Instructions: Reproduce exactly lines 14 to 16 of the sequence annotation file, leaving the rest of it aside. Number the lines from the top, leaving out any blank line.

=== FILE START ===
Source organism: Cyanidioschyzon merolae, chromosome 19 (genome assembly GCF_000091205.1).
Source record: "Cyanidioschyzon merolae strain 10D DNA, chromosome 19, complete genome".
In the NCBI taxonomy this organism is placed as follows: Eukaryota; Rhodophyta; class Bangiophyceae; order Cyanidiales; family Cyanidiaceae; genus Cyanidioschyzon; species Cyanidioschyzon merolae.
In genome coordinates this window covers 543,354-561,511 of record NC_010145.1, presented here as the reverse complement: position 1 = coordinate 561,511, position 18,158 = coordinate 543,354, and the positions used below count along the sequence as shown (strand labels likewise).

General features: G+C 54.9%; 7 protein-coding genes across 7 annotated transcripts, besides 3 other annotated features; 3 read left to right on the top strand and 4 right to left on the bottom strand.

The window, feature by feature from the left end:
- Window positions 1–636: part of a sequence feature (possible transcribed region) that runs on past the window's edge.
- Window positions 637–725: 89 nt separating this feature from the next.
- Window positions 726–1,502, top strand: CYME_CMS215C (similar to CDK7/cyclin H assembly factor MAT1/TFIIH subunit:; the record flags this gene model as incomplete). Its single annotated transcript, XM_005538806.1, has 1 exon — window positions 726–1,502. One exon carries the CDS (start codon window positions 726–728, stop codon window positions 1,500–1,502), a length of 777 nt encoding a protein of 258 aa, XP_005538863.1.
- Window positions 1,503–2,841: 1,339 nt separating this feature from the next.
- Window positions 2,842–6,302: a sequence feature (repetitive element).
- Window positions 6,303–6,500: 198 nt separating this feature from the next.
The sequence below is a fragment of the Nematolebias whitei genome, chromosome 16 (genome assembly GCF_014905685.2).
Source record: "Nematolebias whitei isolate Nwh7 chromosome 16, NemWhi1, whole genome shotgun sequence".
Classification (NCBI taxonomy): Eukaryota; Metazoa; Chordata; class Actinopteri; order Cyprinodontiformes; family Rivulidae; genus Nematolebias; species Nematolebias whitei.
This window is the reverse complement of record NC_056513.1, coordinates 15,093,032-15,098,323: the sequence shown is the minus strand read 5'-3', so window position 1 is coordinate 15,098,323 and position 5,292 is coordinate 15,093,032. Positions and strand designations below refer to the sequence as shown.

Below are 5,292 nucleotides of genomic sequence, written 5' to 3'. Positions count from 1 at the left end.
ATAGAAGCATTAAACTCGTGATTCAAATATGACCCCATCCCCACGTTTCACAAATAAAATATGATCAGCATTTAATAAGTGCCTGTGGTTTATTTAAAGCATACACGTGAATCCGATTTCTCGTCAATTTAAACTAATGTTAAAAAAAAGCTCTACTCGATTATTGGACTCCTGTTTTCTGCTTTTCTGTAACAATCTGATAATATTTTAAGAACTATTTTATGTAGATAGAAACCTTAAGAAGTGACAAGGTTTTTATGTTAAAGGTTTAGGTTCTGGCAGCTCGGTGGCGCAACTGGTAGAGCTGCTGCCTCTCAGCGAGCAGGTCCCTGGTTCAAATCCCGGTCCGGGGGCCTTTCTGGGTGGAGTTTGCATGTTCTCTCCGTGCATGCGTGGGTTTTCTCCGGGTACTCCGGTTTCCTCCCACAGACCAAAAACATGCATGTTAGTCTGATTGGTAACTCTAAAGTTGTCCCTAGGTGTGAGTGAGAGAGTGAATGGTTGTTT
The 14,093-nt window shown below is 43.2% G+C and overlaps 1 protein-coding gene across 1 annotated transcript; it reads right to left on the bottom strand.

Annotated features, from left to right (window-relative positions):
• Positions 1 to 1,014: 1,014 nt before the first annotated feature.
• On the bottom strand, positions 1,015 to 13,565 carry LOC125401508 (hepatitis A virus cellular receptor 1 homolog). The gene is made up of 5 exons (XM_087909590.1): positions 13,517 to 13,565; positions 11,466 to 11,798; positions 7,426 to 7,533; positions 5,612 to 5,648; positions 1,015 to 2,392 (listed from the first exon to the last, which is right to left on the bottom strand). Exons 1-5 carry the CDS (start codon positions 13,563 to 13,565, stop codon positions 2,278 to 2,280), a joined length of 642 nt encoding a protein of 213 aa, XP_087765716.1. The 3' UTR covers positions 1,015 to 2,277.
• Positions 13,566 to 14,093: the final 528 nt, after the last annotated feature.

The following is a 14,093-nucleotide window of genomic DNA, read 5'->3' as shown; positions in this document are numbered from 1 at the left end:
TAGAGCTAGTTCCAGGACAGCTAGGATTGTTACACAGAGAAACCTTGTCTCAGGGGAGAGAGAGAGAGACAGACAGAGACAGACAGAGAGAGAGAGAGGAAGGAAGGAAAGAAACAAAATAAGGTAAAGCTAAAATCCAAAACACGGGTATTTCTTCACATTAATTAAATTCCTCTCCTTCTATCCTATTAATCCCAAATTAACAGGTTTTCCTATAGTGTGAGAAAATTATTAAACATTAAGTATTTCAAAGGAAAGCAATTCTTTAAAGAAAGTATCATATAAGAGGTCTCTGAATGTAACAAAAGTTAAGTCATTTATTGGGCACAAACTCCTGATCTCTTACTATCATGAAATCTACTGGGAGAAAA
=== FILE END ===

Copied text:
Source record: "Nematolebias whitei isolate Nwh7 chromosome 16, NemWhi1, whole genome shotgun sequence".
Classification (NCBI taxonomy): Eukaryota; Metazoa; Chordata; class Actinopteri; order Cyprinodontiformes; family Rivulidae; genus Nematolebias; species Nematolebias whitei.
This window is the reverse complement of record NC_056513.1, coordinates 15,093,032-15,098,323: the sequence shown is the minus strand read 5'-3', so window position 1 is coordinate 15,098,323 and position 5,292 is coordinate 15,093,032. Positions and strand designations below refer to the sequence as shown.